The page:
Gary R Shannon for the plaintiffs.
The plaintiffs, cotrustees of the Stuart D. Mackey Trust, commenced this action in the Hampden Division of the Probate and Family Court Department seeking a declaration that they may divide one of two subtrusts into two separate trusts. The defendants (other than the Commissioner of Internal Revenue, see note 3) have assented to the relief sought. The relevant facts are not in dispute. A judge in the Probate Court reported the case to the Appeals Court. We granted the plaintiffs' application for direct appellate review [Note 4].
The decedent, Stuart D. Mackey, died on February 12, 1997. By the terms of his will, the residue of his estate poured over into the Stuart D. Mackey Trust. The trust agreement referred to two subtrusts: trust A, denominated "marital deduction," and trust B, denominated "non-marital deduction." The sole beneficiary of trust A was the decedent's wife, Gloria L. Mackey, who survived him. Gloria was to receive either one-third of the entire trust estate or $500,000, whichever was less [Note 5].
Trust B, which was to receive the balance of the trust estate, was for the benefit of the decedent's son, Richard E Mackey, and Richard's issue during Richard's lifetime. Richard has a limited power of appointment that enables him to designate the person or persons - other than himself, his estate, his creditors, or creditors of his estate - to whom the res of trust B is to be
distributed on his death. In default of appointment, the res of trust B is to be distributed to Richard's sons, the decedent's grandsons, Allen D. Mackey, Stephen M. Mackey, and Stuart D. Mackey.
The parties agree that trust B is subject to the Federal generation skipping transfer (GST) tax. The parties are thus faced with the same general type of problem that faced the subtrust beneficiaries in BankBoston v. Marlow, 428 Mass. 283 (1998). They claim that, unless trust B is divided, they will be unable to avail themselves fully of the benefit of the $1,000,000 personal exemp-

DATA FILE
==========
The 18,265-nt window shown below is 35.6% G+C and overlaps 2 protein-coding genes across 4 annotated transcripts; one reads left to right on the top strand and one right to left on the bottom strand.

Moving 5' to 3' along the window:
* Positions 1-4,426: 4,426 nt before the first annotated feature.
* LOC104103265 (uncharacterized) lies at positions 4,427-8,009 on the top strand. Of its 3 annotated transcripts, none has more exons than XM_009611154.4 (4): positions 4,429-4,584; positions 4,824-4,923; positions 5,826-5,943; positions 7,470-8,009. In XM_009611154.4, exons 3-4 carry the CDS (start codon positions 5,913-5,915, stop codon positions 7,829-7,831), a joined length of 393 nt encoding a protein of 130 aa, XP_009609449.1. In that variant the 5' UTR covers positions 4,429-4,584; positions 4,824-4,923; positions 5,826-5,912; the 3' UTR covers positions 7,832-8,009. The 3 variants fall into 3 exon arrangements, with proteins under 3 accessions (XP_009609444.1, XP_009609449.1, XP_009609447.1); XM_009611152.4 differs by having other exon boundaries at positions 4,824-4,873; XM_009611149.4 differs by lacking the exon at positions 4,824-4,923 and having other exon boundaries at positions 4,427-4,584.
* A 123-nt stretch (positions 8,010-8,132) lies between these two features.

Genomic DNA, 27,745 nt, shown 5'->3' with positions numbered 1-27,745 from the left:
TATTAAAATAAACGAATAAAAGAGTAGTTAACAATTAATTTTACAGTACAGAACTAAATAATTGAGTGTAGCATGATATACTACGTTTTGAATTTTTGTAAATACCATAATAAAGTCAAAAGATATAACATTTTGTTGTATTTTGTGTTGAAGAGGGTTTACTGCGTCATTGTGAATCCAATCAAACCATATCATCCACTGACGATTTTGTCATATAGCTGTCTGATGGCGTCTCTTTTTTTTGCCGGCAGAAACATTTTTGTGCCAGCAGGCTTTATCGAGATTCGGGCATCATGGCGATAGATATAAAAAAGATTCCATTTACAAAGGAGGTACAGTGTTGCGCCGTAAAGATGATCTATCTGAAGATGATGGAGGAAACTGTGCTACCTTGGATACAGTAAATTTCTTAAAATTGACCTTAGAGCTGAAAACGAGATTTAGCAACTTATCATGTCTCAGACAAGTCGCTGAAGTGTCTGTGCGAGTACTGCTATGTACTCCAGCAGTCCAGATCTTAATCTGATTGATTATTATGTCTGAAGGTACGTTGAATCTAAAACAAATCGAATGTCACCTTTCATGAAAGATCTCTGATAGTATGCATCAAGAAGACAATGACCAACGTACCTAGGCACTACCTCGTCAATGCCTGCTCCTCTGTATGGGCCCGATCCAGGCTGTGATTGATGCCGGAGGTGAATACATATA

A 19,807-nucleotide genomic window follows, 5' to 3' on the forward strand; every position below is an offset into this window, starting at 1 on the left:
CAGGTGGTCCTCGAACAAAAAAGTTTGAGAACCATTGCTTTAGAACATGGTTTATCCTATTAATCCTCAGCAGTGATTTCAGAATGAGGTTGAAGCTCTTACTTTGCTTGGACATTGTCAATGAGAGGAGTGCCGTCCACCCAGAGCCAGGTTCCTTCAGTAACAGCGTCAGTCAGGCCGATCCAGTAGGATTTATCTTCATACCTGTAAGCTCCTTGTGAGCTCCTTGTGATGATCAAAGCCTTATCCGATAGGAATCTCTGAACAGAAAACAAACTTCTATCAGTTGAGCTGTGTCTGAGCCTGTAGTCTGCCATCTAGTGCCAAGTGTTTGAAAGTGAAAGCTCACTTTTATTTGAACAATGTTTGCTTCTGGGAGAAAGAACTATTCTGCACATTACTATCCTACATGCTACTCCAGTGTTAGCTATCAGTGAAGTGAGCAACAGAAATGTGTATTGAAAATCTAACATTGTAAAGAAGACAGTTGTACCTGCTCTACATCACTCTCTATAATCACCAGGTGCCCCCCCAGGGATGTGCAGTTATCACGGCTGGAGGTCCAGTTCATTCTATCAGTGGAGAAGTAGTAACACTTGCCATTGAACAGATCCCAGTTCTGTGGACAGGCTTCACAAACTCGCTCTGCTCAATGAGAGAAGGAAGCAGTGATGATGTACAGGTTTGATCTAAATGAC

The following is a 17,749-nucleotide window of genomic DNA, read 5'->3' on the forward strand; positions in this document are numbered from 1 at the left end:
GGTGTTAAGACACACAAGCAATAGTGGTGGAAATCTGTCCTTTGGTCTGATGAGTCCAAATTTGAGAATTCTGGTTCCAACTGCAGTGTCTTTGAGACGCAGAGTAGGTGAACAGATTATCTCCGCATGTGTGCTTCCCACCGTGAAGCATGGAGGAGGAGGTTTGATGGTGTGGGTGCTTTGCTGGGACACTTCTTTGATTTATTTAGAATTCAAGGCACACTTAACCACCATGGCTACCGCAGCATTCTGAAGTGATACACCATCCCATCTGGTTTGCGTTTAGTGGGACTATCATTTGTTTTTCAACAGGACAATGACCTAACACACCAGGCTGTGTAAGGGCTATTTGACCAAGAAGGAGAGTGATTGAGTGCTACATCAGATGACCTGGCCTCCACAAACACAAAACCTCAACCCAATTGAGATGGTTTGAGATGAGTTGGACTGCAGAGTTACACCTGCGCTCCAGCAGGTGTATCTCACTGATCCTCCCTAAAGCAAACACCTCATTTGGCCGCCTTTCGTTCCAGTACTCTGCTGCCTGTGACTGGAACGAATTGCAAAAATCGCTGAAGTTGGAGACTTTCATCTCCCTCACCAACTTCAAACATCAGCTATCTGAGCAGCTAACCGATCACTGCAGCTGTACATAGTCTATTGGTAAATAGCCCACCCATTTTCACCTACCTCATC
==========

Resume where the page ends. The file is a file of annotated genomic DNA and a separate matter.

tion from the GST tax. To reap the full benefit of the exemption, they propose dividing trust B into, and administering it as, two separate trusts with identical provisions. One of the two newly created subtrusts would be subject to the GST tax, and the other (through allocation of the $1,000,000 exemption to it) would effectively be exempt from the GST tax [Note 6]. Future distributions that would otherwise be subject to the tax would then be made from the exempt subtrust, and distributions that would not be subject to the tax could be made from the nonexempt subtrust. The parties represent that, as in BankBoston v. Marlow, supra, the proposed division would result in an administrative change only, and that neither the dispositive terms of the Stuart D. Mackey Trust nor the interest of any beneficiary would be affected [Note 7].
Here, as in BankBoston v. Marlow, supra, the circumstances warrant the proposed division. Stuart D. Mackey's trust indicates his tax consciousness. The reference to trust A as a "marital deduction" trust reflects an awareness of, and an intent to minimize, the Federal estate tax consequences [Note 8], regardless